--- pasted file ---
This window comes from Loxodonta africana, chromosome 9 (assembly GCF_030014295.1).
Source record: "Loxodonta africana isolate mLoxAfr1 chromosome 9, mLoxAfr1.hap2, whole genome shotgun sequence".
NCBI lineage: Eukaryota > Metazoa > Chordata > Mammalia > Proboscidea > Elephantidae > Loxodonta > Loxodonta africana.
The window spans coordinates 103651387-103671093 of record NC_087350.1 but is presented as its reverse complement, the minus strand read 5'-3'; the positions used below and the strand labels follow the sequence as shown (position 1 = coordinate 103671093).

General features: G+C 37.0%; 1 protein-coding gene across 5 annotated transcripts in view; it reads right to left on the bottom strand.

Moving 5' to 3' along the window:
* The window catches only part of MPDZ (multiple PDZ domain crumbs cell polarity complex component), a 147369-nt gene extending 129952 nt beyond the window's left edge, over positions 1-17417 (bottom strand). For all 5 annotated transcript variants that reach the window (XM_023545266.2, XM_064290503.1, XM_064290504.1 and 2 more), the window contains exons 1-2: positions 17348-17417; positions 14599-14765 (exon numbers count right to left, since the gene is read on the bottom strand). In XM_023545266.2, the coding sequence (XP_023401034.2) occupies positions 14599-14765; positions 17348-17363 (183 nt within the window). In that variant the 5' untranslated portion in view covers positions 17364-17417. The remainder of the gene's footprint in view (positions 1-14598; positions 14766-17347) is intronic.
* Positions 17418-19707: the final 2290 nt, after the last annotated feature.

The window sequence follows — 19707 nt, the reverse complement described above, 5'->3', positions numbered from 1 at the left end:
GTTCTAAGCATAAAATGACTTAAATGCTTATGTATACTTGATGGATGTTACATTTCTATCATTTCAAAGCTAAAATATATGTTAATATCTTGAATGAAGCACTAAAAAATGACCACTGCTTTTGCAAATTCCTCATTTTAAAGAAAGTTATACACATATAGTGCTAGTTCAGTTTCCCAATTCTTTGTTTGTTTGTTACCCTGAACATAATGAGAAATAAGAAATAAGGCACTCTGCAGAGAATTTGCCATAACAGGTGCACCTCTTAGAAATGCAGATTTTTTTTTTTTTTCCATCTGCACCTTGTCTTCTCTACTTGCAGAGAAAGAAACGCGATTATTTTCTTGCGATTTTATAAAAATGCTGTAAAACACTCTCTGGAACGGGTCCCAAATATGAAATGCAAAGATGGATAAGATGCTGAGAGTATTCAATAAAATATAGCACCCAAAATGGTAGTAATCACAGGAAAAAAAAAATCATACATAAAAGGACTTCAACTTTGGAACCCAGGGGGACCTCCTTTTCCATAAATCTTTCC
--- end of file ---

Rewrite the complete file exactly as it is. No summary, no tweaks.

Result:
This window comes from Loxodonta africana, chromosome 9 (assembly GCF_030014295.1).
Source record: "Loxodonta africana isolate mLoxAfr1 chromosome 9, mLoxAfr1.hap2, whole genome shotgun sequence".
NCBI lineage: Eukaryota > Metazoa > Chordata > Mammalia > Proboscidea > Elephantidae > Loxodonta > Loxodonta africana.
The window spans coordinates 103651387-103671093 of record NC_087350.1 but is presented as its reverse complement, the minus strand read 5'-3'; the positions used below and the strand labels follow the sequence as shown (position 1 = coordinate 103671093).

General features: G+C 37.0%; 1 protein-coding gene across 5 annotated transcripts in view; it reads right to left on the bottom strand.

Moving 5' to 3' along the window:
* The window catches only part of MPDZ (multiple PDZ domain crumbs cell polarity complex component), a 147369-nt gene extending 129952 nt beyond the window's left edge, over positions 1-17417 (bottom strand). For all 5 annotated transcript variants that reach the window (XM_023545266.2, XM_064290503.1, XM_064290504.1 and 2 more), the window contains exons 1-2: positions 17348-17417; positions 14599-14765 (exon numbers count right to left, since the gene is read on the bottom strand). In XM_023545266.2, the coding sequence (XP_023401034.2) occupies positions 14599-14765; positions 17348-17363 (183 nt within the window). In that variant the 5' untranslated portion in view covers positions 17364-17417. The remainder of the gene's footprint in view (positions 1-14598; positions 14766-17347) is intronic.
* Positions 17418-19707: the final 2290 nt, after the last annotated feature.

The window sequence follows — 19707 nt, the reverse complement described above, 5'->3', positions numbered from 1 at the left end:
GTTCTAAGCATAAAATGACTTAAATGCTTATGTATACTTGATGGATGTTACATTTCTATCATTTCAAAGCTAAAATATATGTTAATATCTTGAATGAAGCACTAAAAAATGACCACTGCTTTTGCAAATTCCTCATTTTAAAGAAAGTTATACACATATAGTGCTAGTTCAGTTTCCCAATTCTTTGTTTGTTTGTTACCCTGAACATAATGAGAAATAAGAAATAAGGCACTCTGCAGAGAATTTGCCATAACAGGTGCACCTCTTAGAAATGCAGATTTTTTTTTTTTTTCCATCTGCACCTTGTCTTCTCTACTTGCAGAGAAAGAAACGCGATTATTTTCTTGCGATTTTATAAAAATGCTGTAAAACACTCTCTGGAACGGGTCCCAAATATGAAATGCAAAGATGGATAAGATGCTGAGAGTATTCAATAAAATATAGCACCCAAAATGGTAGTAATCACAGGAAAAAAAAAATCATACATAAAAGGACTTCAACTTTGGAACCCAGGGGGACCTCCTTTTCCATAAATCTTTCC